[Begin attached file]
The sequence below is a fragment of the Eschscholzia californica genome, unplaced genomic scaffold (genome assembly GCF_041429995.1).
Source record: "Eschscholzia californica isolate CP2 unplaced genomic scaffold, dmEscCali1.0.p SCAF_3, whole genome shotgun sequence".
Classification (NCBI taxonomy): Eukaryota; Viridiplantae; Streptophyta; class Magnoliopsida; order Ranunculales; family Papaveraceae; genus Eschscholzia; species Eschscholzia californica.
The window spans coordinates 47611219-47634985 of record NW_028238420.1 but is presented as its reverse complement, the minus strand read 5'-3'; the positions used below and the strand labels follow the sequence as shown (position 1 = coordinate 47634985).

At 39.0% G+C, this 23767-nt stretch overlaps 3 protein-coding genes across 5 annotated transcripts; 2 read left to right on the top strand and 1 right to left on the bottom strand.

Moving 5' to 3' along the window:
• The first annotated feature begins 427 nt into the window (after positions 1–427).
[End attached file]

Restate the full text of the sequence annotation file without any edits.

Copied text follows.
The sequence below is a fragment of the Eschscholzia californica genome, unplaced genomic scaffold (genome assembly GCF_041429995.1).
Source record: "Eschscholzia californica isolate CP2 unplaced genomic scaffold, dmEscCali1.0.p SCAF_3, whole genome shotgun sequence".
Classification (NCBI taxonomy): Eukaryota; Viridiplantae; Streptophyta; class Magnoliopsida; order Ranunculales; family Papaveraceae; genus Eschscholzia; species Eschscholzia californica.
The window spans coordinates 47611219-47634985 of record NW_028238420.1 but is presented as its reverse complement, the minus strand read 5'-3'; the positions used below and the strand labels follow the sequence as shown (position 1 = coordinate 47634985).

At 39.0% G+C, this 23767-nt stretch overlaps 3 protein-coding genes across 5 annotated transcripts; 2 read left to right on the top strand and 1 right to left on the bottom strand.

Moving 5' to 3' along the window:
• The first annotated feature begins 427 nt into the window (after positions 1–427).